- A last minute alteration to CISPA was defeated in a Congress vote
- It would have protected user’s social media passwords from employers
- The late amendment was put forward by Democrat Ed Perlmutter
An attempt to ban US bosses from asking employees to hand over their Facebook login details has been blocked by Congress.
A last minute alteration to the controversial Cyber Intelligence Sharing and Protection Act (CISPA) that would have prevented employers demanding that prospective employees disclose social media passwords as a condition of employment was voted down in the house of representatives.
The proposal, put forward by Democrat Ed Perlmutter was defeated by a 224-189 majority, according to the Huffington Post.
Invasion of privacy? An amendment to a new US bill on cyber attacks aimed at preventing employers asking prospective employees for their Facebook login has been rejected
Checking up: CISPA does nothing to address concerns that US employers can legitimately ask employees for social media login details as a condition of employment (file picture)
Handing over passwords could legally be a condition of acquiring or keeping a job, said WebProNews.
Perlmutter said of his amendment before it was defeated: ‘It helps the individual protect his right to privacy and it doesn’t allow the employer to impersonate that particular employee when other people are interacting with that person across social media platforms.
He warned of an invasion of privacy and the potential of employers to ‘impersonate’ employees online.
The Democrat initially proposed the password privacy measure as part of the Federal Communications Commission Process Reform Act of 2012 and warned that social media users have a reasonable expectation of privacy.
Blocked: The amendment to CISPA was put forward by Democrat Ed Permutter who says that social media users have an expectation of privacy
In a statement he added: ‘They have an expectation that their right to free speech and religion will be respected when they use social media outlets.
‘No American should have to provide their confidential personal passwords as a condition of employment.’
Perlmutter faced criticism from bill sponsor Mike Rogers who claimed that he was trying to kill the act.
He said that the issue should be addressed in separate legislation.
But previous attempts to counteract the increasing trend of employers asking for prospective employees social networking login details have failed.
The Password Protection Act 2012 was introduced to Senators and Congressman but was not passed.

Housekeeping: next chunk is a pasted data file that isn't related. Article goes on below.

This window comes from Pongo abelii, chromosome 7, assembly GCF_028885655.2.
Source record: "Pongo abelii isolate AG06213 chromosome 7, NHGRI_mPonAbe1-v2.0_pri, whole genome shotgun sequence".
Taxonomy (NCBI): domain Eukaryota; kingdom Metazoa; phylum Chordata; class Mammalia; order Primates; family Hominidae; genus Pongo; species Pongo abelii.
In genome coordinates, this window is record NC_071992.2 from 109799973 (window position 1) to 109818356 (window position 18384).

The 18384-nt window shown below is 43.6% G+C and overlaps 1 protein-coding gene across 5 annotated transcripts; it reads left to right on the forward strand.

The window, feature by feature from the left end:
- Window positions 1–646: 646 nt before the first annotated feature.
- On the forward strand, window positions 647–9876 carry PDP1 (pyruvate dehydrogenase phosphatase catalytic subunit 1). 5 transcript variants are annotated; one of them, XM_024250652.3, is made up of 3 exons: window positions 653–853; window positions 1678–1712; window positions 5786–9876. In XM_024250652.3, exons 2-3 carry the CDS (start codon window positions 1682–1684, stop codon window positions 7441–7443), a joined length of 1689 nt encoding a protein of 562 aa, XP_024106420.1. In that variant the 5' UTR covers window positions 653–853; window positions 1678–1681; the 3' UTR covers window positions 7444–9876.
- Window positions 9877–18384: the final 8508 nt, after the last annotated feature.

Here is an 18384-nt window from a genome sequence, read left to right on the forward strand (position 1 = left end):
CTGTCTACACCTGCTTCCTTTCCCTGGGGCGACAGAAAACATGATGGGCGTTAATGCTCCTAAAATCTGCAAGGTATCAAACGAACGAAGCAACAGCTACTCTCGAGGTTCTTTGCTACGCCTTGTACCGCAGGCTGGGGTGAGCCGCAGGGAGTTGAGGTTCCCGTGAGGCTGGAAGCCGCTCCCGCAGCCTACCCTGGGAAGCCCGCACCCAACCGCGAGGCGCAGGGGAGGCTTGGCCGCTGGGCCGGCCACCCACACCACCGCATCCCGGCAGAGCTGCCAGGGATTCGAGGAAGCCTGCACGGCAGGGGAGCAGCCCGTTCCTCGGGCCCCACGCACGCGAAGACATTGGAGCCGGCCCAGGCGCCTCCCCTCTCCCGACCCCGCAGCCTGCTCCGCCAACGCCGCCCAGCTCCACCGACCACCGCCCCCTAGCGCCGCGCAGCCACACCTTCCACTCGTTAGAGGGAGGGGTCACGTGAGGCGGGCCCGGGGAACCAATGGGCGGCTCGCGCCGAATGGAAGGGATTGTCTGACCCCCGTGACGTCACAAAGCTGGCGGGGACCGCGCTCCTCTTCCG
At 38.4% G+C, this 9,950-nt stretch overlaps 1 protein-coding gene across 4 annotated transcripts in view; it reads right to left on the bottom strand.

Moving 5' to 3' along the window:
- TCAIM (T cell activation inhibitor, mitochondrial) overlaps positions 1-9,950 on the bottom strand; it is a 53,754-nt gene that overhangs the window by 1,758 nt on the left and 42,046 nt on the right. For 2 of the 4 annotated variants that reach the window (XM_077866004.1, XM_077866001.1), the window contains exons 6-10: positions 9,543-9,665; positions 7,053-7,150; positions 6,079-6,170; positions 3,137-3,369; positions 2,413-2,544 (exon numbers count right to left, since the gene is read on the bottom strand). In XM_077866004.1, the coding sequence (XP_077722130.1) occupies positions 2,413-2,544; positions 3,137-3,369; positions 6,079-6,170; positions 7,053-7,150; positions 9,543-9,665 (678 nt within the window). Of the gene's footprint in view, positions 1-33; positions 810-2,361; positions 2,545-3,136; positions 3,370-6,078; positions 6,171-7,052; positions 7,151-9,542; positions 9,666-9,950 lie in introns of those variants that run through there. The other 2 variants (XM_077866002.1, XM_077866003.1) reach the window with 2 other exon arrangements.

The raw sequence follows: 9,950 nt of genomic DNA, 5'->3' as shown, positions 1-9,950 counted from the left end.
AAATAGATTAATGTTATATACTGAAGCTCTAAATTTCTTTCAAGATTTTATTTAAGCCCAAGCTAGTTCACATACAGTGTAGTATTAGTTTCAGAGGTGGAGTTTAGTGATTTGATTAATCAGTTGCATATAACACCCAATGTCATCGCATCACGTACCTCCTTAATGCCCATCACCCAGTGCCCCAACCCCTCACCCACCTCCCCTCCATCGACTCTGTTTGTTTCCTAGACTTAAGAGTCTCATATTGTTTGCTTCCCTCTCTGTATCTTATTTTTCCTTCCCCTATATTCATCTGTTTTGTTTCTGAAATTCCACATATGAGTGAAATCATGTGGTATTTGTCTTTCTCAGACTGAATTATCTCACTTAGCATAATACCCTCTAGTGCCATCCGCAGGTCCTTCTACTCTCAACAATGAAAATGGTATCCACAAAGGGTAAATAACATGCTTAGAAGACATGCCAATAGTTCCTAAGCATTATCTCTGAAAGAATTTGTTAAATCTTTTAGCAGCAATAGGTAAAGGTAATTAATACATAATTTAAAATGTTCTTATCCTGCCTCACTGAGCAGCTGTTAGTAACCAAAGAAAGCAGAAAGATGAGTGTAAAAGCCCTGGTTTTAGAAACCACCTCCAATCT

The overall act would allow the US Government and private companies such as Facebook to share information with one another should they come under cyber attack.
But critics of the contentious bill, which initially failed when it was rejected by Senators last year, say that it would bypass privacy laws and allow companies to hand over users’ information to the Government.
They claim that it would prevent companies who hand over people’s personal details from facing legal action and effectively justify social media spying.
But CISPA recieved support from both Democrats and Republicans in the House of Representatives.
Reassurance: Facebook told its US users earlier this month that it has no intention of sharing sensitive personal information
Although the Act was ratified by the House of Representatives, there is a good chance that it could yet fall through.
CISPA was also approved by Congress in April 2012, but was rejected by the Senate. The White House even threatened to veto the act at the time.
Republicans Mike Rogers and Dutch Ruppersberger have once again put CISPA forward as they say that it is vital that companies have the ability to stop threats materialising in light of an increase in the number of foreign cyber attacks from countries like China.
Facebook initially came out in support of CISPA, but its name has since disappeared from a list of firms fully supporting the bill this time around.
Under threat: CISPA is aimed at allowing companies to share information to thwart potential cyber attacks
And the social networking site vice president of US Public Policy Joel Kaplan reassured users that Facebook has no intention of sharing sensitive personal information with the Government.
He said: ‘The overriding goal of any cybersecurity bill should be to protect the security of networks and private data, and we take any concerns about how legislation might negatively impact Internet users’ privacy seriously.’
But other big name companies including IBM, Intel, McAfee and Time Warner Cable are in favour of CISPA.